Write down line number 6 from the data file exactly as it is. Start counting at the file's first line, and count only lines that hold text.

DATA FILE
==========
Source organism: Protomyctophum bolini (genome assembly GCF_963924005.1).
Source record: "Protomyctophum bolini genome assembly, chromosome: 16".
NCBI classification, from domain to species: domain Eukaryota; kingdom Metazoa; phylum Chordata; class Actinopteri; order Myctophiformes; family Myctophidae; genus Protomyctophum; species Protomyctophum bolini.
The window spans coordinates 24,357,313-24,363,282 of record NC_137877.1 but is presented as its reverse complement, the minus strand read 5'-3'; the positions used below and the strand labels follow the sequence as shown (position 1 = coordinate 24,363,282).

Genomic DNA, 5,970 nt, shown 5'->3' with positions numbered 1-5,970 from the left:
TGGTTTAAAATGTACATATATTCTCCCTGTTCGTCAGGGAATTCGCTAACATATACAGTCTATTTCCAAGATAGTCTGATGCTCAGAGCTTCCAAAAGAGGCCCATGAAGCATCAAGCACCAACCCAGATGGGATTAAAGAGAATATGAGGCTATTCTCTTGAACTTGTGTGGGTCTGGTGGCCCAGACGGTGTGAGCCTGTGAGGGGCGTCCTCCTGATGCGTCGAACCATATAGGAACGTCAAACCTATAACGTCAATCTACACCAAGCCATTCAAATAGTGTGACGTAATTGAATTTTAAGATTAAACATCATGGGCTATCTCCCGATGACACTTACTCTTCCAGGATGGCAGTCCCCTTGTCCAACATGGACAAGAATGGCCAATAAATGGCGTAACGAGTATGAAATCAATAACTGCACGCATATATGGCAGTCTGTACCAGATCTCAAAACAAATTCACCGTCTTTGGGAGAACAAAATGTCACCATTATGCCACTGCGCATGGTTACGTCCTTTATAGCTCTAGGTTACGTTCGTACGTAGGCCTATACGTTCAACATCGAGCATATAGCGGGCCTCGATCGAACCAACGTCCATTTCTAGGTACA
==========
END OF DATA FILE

TGGTTTAAAATGTACATATATTCTCCCTGTTCGTCAGGGAATTCGCTAACATATACAGTCTATTTCCAAGATAGTCTGATGCTCAGAGCTTCCAAAAGAGGCCCATGAAGCATCAAGCACCAACCCAGATGGGATTAAAGAGAATATGAGGCTATTCTCTTGAACTTGTGTGGGTCTGGTGGCCCAGACGGTGTGAGCCTGTGAGGGGCGTCCTCCTGATGCGTCGAACCATATAGGAACGTCAAACCTATAACGTCAATCTACACCAAGCCATTCAAATAGTGTGACGTAATTGAATTTTAAGATTAAACATCATGGGCTATCTCCCGATGACACTTACTCTTCCAGGATGGCAGTCCCCTTGTCCAACATGGACAAGAATGGCCAATAAATGGCGTAACGAGTATGAAATCAATAACTGCACGCATATATGGCAGTCTGTACCAGATCTCAAAACAAATTCACCGTCTTTGGGAGAACAAAATGTCACCATTATGCCACTGCGCATGGTTACGTCCTTTATAGCTCTAGGTTACGTTCGTACGTAGGCCTATACGTTCAACATCGAGCATATAGCGGGCCTCGATCGAACCAACGTCCATTTCTAGGTACA